“Absolutely,” the George Republican said when asked if he will compete for the top spot when Black leaves the chairmanship. Black is running for governor of Tennessee next year, though she has not yet said when she plans to leave her position at the Budget panel.
In an interview, Woodall said he still hoped Black would remain as chairwoman. But he said he has talked individually with members of the House GOP Steering Committee about his interest in chairing the panel.
The Steering Committee votes to recommend the next Budget chairman, who is typically then approved by the full GOP conference. Woodall also said he plans to make a presentation to the Steering Committee, along with other hopefuls for the post, when the chairmanship opens up.
Woodall expressed interest in the post after Black announced she would eventually step down. But he has maintained a lower profile than his competitors until now.
Reps. Steve Womack of Arkansas and Bill Johnson of Ohio are also competing for the position. Womack and Johnson have both talked with members of the Steering Committee and leaders and remain in the race.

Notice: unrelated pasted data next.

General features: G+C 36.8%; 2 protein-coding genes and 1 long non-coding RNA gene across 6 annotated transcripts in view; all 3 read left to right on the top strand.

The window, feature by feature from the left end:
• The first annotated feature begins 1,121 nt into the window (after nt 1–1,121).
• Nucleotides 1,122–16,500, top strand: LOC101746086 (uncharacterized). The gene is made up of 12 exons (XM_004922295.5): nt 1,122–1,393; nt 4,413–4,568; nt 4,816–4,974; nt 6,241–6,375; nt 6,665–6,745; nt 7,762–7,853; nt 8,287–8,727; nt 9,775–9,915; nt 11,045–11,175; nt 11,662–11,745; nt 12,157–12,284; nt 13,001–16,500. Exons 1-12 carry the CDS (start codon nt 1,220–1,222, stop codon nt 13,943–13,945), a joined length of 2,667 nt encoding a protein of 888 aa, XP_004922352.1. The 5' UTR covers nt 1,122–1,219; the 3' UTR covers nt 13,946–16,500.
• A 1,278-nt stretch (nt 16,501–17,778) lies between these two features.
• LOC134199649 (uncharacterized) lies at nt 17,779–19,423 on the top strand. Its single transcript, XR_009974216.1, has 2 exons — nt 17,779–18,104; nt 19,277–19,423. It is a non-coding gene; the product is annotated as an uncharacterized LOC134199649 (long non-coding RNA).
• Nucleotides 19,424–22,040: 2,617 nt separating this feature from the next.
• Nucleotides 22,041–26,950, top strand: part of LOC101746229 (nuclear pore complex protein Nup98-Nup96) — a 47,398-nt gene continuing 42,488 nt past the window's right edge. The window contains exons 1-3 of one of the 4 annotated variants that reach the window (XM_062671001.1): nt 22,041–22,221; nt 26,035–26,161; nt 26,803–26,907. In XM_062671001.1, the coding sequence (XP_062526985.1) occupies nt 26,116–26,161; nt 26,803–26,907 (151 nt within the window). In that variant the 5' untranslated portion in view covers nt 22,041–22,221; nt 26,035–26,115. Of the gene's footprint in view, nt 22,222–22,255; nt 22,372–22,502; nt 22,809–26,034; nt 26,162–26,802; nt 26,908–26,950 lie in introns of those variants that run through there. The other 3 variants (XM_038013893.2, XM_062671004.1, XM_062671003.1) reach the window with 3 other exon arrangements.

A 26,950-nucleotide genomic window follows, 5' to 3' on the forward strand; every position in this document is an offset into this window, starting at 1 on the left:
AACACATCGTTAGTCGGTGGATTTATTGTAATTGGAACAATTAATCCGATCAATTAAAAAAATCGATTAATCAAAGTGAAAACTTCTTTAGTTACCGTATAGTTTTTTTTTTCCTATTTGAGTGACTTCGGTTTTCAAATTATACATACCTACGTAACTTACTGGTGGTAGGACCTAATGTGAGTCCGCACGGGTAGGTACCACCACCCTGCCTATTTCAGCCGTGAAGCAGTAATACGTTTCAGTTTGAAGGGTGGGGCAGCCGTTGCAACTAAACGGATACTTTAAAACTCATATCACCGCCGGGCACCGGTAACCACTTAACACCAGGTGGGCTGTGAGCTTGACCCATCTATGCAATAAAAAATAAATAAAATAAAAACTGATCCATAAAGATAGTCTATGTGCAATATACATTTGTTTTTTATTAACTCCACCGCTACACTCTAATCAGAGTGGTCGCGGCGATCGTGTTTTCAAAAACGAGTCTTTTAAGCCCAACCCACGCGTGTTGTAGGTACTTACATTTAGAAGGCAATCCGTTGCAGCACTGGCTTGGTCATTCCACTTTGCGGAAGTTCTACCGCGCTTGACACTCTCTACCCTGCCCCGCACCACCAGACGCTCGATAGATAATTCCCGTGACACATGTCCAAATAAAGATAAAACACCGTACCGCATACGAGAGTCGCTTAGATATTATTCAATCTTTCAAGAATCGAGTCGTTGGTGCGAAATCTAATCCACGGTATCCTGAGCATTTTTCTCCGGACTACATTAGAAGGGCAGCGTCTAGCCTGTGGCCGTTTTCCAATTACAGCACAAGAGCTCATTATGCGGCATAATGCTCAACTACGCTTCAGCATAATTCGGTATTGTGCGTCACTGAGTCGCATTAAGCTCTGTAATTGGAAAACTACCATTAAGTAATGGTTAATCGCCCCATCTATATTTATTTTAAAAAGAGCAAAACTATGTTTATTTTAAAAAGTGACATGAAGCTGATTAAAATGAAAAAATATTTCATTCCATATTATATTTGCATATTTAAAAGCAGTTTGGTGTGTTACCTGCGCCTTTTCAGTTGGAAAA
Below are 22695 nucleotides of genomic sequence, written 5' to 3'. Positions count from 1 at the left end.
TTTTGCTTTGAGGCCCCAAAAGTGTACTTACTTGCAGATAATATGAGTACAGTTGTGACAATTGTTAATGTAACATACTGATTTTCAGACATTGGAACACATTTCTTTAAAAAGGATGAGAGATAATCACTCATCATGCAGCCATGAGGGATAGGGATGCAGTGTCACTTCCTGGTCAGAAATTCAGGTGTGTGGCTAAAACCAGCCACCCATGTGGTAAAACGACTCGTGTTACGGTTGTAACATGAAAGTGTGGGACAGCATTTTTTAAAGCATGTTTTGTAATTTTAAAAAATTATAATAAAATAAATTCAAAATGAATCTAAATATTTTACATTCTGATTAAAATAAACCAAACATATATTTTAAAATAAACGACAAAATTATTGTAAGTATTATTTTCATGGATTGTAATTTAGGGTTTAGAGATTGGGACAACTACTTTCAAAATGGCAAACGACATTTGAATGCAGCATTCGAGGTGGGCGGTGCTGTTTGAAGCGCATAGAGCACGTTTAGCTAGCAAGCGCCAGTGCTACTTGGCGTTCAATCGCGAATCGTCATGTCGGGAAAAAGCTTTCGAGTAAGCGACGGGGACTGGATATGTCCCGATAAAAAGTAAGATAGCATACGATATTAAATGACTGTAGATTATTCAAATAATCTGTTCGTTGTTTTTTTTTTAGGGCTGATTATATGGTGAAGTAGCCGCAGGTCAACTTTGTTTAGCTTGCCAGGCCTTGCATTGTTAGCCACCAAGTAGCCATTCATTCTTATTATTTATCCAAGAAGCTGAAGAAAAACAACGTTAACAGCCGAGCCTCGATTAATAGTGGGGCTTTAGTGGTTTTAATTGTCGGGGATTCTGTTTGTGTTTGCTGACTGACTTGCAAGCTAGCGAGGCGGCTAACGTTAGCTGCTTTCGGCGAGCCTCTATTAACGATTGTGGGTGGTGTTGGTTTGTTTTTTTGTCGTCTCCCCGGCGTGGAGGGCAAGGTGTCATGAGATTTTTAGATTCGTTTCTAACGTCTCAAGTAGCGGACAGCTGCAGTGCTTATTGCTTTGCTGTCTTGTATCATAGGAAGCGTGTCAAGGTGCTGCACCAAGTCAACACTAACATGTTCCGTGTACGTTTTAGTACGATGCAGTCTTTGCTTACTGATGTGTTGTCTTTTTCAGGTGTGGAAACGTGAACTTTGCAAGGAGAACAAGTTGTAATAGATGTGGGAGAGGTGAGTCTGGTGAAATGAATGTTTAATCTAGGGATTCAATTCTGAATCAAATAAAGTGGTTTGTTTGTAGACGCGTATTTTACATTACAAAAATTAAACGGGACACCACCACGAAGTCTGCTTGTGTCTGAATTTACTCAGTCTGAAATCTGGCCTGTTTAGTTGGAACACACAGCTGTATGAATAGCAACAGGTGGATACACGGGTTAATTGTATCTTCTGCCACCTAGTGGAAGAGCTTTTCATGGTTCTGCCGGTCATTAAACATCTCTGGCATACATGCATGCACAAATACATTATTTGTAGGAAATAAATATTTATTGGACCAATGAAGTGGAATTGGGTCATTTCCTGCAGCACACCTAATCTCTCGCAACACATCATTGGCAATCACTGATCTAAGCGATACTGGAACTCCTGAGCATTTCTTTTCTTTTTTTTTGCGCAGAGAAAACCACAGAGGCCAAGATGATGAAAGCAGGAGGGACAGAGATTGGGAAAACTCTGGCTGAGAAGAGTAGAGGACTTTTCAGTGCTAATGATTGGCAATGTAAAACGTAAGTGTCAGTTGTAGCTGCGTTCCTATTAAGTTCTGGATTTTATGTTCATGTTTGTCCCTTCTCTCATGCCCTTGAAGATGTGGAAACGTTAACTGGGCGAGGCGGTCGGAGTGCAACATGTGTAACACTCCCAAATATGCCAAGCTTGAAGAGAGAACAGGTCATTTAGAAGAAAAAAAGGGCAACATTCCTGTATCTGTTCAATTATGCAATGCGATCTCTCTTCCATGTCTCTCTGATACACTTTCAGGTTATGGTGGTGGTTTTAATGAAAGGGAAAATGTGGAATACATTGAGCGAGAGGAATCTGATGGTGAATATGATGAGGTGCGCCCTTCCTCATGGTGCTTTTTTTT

Black is expected to relinquish the chairmanship when the fiscal 2018 budget resolution she wrote is adopted, but the timing remains unclear. The House adopted its version of the budget Oct. 5, and the Senate is expected to consider its budget resolution this week. If the Senate adopts its version this week, a conference to reconcile the two versions would quickly follow.
Woodall ranks ahead of Womack and Johnson in seniority on the Budget Committee, on which he has served since 2011, the beginning of his first term in Congress. The gregarious Woodall also serves on the Rules and Transportation and Infrastructure committees.
Seniority plays a role in selecting chairmen but is not decisive.